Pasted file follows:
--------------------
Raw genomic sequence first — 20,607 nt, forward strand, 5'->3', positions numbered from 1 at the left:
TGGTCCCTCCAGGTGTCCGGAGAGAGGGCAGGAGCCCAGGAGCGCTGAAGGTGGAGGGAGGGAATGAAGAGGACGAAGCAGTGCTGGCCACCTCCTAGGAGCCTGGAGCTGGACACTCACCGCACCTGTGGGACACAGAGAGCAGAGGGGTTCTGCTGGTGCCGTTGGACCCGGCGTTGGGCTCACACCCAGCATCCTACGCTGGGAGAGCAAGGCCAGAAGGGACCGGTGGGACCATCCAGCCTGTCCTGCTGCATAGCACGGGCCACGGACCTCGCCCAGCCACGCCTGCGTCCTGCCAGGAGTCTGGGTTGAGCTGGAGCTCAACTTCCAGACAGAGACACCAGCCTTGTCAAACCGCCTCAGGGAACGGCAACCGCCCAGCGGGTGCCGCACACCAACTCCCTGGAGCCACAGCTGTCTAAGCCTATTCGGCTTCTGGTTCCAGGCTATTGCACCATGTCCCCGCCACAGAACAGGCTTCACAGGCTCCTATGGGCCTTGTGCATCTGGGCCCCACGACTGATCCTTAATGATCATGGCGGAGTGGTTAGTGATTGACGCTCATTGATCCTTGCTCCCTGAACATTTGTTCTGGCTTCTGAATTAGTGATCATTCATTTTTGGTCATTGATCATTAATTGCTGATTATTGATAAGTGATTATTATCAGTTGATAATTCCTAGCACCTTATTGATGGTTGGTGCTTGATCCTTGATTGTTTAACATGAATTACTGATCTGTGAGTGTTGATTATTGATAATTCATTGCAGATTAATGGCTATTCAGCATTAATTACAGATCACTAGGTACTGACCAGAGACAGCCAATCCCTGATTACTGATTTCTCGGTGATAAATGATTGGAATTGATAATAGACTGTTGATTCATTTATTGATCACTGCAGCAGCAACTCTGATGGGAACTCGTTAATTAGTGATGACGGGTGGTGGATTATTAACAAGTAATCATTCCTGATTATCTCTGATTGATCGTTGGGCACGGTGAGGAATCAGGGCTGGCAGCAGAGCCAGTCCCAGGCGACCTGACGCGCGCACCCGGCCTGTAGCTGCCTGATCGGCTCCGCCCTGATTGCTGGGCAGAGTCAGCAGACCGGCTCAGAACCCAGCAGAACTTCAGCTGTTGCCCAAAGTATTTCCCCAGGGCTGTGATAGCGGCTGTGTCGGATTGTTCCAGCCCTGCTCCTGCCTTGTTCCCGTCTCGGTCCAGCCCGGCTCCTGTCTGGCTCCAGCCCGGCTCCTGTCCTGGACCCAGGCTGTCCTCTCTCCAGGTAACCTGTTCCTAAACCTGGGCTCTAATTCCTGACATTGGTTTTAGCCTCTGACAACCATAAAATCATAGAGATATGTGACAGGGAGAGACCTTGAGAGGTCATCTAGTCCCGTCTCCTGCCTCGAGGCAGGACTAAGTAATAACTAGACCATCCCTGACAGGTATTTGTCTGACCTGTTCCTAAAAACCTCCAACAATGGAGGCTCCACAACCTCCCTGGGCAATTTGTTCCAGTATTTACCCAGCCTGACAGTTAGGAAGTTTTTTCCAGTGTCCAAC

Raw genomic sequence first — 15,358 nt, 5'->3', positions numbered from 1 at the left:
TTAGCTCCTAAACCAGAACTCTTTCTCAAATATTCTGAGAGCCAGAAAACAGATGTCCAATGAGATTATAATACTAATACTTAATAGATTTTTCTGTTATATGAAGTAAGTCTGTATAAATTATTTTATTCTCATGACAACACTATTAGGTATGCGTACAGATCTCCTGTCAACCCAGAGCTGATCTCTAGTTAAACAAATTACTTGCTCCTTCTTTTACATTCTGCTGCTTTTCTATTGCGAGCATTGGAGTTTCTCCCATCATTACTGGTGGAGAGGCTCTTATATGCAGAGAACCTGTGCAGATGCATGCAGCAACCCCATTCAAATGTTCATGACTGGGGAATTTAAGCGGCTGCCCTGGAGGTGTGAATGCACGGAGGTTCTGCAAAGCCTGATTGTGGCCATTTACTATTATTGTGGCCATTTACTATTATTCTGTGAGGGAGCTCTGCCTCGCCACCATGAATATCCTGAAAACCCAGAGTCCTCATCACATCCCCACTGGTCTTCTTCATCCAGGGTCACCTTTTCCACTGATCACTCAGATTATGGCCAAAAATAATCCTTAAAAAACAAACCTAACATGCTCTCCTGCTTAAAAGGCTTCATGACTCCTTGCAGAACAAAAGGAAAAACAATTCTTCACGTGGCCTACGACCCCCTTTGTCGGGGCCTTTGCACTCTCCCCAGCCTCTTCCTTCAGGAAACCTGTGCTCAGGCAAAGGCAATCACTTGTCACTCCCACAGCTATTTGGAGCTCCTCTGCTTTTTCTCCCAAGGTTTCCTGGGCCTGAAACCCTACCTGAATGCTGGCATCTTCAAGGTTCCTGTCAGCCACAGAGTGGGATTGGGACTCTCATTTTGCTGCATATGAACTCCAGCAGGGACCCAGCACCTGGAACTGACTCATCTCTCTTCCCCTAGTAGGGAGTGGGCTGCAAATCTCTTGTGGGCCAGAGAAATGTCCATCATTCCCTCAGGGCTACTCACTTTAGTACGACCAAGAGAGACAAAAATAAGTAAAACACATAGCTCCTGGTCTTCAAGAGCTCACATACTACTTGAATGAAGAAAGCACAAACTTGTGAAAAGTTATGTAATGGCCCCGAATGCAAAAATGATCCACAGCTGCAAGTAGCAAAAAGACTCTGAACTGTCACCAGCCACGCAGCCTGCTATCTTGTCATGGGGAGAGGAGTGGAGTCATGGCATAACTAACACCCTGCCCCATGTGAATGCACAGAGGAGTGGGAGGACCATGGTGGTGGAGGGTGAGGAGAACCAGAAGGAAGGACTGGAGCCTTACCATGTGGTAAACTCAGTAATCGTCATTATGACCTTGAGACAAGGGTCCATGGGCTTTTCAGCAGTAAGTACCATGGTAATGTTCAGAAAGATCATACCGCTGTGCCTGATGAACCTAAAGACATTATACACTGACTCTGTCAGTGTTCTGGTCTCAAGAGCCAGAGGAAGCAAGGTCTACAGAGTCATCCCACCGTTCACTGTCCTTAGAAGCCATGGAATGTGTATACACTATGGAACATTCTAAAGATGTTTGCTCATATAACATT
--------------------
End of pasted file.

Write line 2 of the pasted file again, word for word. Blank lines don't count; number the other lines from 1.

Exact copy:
TGGTCCCTCCAGGTGTCCGGAGAGAGGGCAGGAGCCCAGGAGCGCTGAAGGTGGAGGGAGGGAATGAAGAGGACGAAGCAGTGCTGGCCACCTCCTAGGAGCCTGGAGCTGGACACTCACCGCACCTGTGGGACACAGAGAGCAGAGGGGTTCTGCTGGTGCCGTTGGACCCGGCGTTGGGCTCACACCCAGCATCCTACGCTGGGAGAGCAAGGCCAGAAGGGACCGGTGGGACCATCCAGCCTGTCCTGCTGCATAGCACGGGCCACGGACCTCGCCCAGCCACGCCTGCGTCCTGCCAGGAGTCTGGGTTGAGCTGGAGCTCAACTTCCAGACAGAGACACCAGCCTTGTCAAACCGCCTCAGGGAACGGCAACCGCCCAGCGGGTGCCGCACACCAACTCCCTGGAGCCACAGCTGTCTAAGCCTATTCGGCTTCTGGTTCCAGGCTATTGCACCATGTCCCCGCCACAGAACAGGCTTCACAGGCTCCTATGGGCCTTGTGCATCTGGGCCCCACGACTGATCCTTAATGATCATGGCGGAGTGGTTAGTGATTGACGCTCATTGATCCTTGCTCCCTGAACATTTGTTCTGGCTTCTGAATTAGTGATCATTCATTTTTGGTCATTGATCATTAATTGCTGATTATTGATAAGTGATTATTATCAGTTGATAATTCCTAGCACCTTATTGATGGTTGGTGCTTGATCCTTGATTGTTTAACATGAATTACTGATCTGTGAGTGTTGATTATTGATAATTCATTGCAGATTAATGGCTATTCAGCATTAATTACAGATCACTAGGTACTGACCAGAGACAGCCAATCCCTGATTACTGATTTCTCGGTGATAAATGATTGGAATTGATAATAGACTGTTGATTCATTTATTGATCACTGCAGCAGCAACTCTGATGGGAACTCGTTAATTAGTGATGACGGGTGGTGGATTATTAACAAGTAATCATTCCTGATTATCTCTGATTGATCGTTGGGCACGGTGAGGAATCAGGGCTGGCAGCAGAGCCAGTCCCAGGCGACCTGACGCGCGCACCCGGCCTGTAGCTGCCTGATCGGCTCCGCCCTGATTGCTGGGCAGAGTCAGCAGACCGGCTCAGAACCCAGCAGAACTTCAGCTGTTGCCCAAAGTATTTCCCCAGGGCTGTGATAGCGGCTGTGTCGGATTGTTCCAGCCCTGCTCCTGCCTTGTTCCCGTCTCGGTCCAGCCCGGCTCCTGTCTGGCTCCAGCCCGGCTCCTGTCCTGGACCCAGGCTGTCCTCTCTCCAGGTAACCTGTTCCTAAACCTGGGCTCTAATTCCTGACATTGGTTTTAGCCTCTGACAACCATAAAATCATAGAGATATGTGACAGGGAGAGACCTTGAGAGGTCATCTAGTCCCGTCTCCTGCCTCGAGGCAGGACTAAGTAATAACTAGACCATCCCTGACAGGTATTTGTCTGACCTGTTCCTAAAAACCTCCAACAATGGAGGCTCCACAACCTCCCTGGGCAATTTGTTCCAGTATTTACCCAGCCTGACAGTTAGGAAGTTTTTTCCAGTGTCCAAC